- The Washington Times - Sunday, November 16, 2008

CHESTER, Va. | Sandy Larson’s simple act of human decency germinated in Vietnam, grew in Fargo, N.D., and bloomed in Gray Taylor’s living room in Chester.

Mr. Taylor came home from his job as a teacher at Thomas Dale High School one day last month, opened the mail and found something he didn’t even know was missing: a dog tag he had left in Vietnam more than 38 years earlier.

“Talk about bringing back a flood of memories just in time for Veterans Day,” he said.

Mr. Taylor’s memories of his Army tour in Vietnam would have remained largely dormant had it not been for a trip that Ms. Larson, a licensed social worker with the Cass County, N.D., Social Services Office, took to Vietnam with one of her former clients.

While in Ho Chi Minh City, Ms. Larson went to a street market and found a table scattered with hundreds of dog tags. She didn’t like that the property of soldiers was being sold for profit.

“It just didn’t seem right,” she said. “I thought, ‘Wouldn’t it be great if we could return these to their rightful owners?”’

So Ms. Larson picked out three tags that had names she figured could be traced easily, paid the vendor about $1.50, and brought them back to Fargo.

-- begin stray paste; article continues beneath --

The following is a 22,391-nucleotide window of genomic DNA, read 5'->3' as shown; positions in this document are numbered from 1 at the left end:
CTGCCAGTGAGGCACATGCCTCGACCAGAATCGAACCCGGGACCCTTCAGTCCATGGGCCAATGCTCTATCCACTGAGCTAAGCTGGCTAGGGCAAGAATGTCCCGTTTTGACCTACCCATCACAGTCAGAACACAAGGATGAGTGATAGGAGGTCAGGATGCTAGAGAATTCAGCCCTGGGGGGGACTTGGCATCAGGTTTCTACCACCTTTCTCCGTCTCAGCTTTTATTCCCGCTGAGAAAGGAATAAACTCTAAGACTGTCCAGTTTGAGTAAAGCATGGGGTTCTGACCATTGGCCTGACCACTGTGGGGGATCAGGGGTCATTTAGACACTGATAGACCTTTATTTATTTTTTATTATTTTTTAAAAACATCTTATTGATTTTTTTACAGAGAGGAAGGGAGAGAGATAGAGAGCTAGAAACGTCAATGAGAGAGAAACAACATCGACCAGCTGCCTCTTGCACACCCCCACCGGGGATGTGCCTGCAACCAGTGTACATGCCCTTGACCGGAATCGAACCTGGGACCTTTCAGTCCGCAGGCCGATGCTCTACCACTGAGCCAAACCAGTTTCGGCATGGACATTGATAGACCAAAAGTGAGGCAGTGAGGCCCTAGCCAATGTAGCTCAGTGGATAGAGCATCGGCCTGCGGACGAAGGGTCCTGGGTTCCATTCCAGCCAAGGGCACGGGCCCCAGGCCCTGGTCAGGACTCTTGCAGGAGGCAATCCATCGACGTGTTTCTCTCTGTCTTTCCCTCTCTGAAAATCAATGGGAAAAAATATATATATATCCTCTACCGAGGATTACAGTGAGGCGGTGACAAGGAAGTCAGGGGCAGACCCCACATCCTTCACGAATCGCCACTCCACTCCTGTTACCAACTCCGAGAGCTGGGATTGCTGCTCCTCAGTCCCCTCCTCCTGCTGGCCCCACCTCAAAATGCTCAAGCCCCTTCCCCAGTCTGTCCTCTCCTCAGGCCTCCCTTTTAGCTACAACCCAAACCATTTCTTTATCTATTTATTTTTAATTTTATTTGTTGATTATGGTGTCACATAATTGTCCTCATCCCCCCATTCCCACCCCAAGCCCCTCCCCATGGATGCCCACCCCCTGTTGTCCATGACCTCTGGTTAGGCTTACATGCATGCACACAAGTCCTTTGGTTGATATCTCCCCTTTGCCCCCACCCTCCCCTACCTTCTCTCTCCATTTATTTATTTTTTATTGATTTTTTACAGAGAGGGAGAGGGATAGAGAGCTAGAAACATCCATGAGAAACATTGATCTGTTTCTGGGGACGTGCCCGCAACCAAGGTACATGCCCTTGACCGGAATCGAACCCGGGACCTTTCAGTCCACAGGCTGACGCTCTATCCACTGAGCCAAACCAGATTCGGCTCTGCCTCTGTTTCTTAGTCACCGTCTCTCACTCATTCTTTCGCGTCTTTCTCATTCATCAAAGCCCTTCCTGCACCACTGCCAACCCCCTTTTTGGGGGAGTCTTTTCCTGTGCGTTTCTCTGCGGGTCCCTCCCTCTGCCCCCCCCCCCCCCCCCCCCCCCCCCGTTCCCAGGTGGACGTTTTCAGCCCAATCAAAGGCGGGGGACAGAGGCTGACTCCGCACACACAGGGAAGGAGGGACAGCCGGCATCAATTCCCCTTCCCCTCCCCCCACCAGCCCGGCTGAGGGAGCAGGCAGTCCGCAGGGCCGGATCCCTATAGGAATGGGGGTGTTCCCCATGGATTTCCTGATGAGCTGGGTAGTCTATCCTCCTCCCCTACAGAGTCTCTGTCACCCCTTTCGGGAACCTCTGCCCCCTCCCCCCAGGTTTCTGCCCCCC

When she returned to work, she walked down the hall to see Mike Vandrovec, a service representative for the Cass County Veterans’ Service Office.

“We take care of veterans,” said Mr. Vandrovec, who spends most of his time matching former military personnel with benefits.

Faced for the first time with trying to match a missing dog tag with a former soldier, Mr. Vandrovec turned to the Internet, which quickly led him to Mr. Taylor.

The other two veterans have not been located, but Mr. Taylor got his dog tag back a few weeks ago.

Mr. Taylor was sent to Vietnam on Sept. 30, 1969, with F Troop, 17th Armored Cavalry, 196th Light Infantry Battalion. His unit was stationed not far from Chu Lai and was charged with keeping open a section of Highway 1 for transporting goods.

“We had our moments,” said Mr. Taylor, his tone dropping as he recalled losing 11 comrades in a heavy firefight on Dec. 26, 1969, immediately after a Christmas cease-fire.

“For about 18, 19 years, I struggled at Christmas,” he said. “Do I cry at Christmas? I still cry, but I don’t go into that deep depression. I don’t have that anguish like I used to.”

Mr. Taylor thinks he lost his tag when he was preparing to come home on Oct. 1, 1970, when the Army issued him a new uniform, including new boots.

The tag - soldiers are given two and instructed to wear one around their neck and put the other in their boots - probably was left in his old boots, he said.

These days, he’s wearing his long-lost tag around his neck, both at Thomas Dale and when he visits prisons as part of his volunteer ministry work with former military personnel who are incarcerated.

Mr. Taylor, 61, has spoken with Ms. Larson and Mr. Vandrovec to offer his thanks.

“Why mine was one of the three that was purchased and why I was the only one who has been found, I’m not sure,” he said. “But I certainly appreciate all they did.”

Mr. Taylor is counting on his faith to guide him.

“I haven’t figured out the purpose yet of why I got this back after all these years,” he said. “There’s got to be a purpose. I have to wait and listen. That’s what the Scriptures say: Be still and listen.”

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